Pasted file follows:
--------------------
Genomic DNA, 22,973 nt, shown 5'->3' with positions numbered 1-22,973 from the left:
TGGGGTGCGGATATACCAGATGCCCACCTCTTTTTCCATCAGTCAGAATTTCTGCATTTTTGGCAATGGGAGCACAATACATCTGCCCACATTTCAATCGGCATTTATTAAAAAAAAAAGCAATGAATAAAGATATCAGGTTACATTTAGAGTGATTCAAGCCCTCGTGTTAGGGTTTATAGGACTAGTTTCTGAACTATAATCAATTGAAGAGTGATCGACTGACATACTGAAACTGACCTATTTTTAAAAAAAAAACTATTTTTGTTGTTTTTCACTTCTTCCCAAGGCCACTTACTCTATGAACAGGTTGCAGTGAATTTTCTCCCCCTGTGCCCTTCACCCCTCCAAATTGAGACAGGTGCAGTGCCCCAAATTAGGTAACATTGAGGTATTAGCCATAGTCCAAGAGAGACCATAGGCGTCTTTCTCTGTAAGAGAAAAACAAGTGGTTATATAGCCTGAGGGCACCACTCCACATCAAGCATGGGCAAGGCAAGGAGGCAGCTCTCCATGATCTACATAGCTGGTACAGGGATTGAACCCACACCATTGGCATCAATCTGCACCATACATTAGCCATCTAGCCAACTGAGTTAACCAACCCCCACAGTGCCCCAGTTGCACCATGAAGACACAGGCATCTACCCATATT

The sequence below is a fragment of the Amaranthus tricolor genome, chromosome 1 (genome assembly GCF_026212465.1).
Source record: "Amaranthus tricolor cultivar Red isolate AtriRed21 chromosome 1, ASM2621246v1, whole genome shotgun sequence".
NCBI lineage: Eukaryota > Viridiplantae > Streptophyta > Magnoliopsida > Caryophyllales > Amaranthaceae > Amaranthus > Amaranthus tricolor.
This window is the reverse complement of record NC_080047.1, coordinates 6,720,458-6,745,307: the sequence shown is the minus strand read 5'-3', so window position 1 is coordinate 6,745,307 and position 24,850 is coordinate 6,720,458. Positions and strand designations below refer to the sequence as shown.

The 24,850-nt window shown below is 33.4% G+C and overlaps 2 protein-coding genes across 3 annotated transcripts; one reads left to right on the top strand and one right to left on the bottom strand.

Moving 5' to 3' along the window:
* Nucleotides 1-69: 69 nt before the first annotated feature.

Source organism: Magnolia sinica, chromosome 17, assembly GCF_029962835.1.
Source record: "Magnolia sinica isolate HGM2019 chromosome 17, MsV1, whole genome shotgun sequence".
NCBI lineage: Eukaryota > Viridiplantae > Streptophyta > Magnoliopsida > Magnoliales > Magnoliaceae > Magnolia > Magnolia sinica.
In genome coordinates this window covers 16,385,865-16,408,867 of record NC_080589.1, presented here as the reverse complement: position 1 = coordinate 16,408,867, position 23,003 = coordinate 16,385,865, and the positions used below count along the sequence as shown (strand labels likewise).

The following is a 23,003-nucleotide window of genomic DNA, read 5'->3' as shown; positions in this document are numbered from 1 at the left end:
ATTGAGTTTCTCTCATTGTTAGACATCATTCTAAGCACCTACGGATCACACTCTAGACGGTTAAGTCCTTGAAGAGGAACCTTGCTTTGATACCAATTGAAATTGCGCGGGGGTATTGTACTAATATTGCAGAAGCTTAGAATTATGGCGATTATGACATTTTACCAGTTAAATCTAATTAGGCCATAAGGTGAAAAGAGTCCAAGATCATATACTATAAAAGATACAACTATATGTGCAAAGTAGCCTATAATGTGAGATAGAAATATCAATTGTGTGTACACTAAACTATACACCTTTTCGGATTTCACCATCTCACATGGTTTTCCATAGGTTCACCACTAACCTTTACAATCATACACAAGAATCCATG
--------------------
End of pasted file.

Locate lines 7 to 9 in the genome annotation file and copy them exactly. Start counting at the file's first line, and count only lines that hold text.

The 24,850-nt window shown below is 33.4% G+C and overlaps 2 protein-coding genes across 3 annotated transcripts; one reads left to right on the top strand and one right to left on the bottom strand.

Moving 5' to 3' along the window:
* Nucleotides 1-69: 69 nt before the first annotated feature.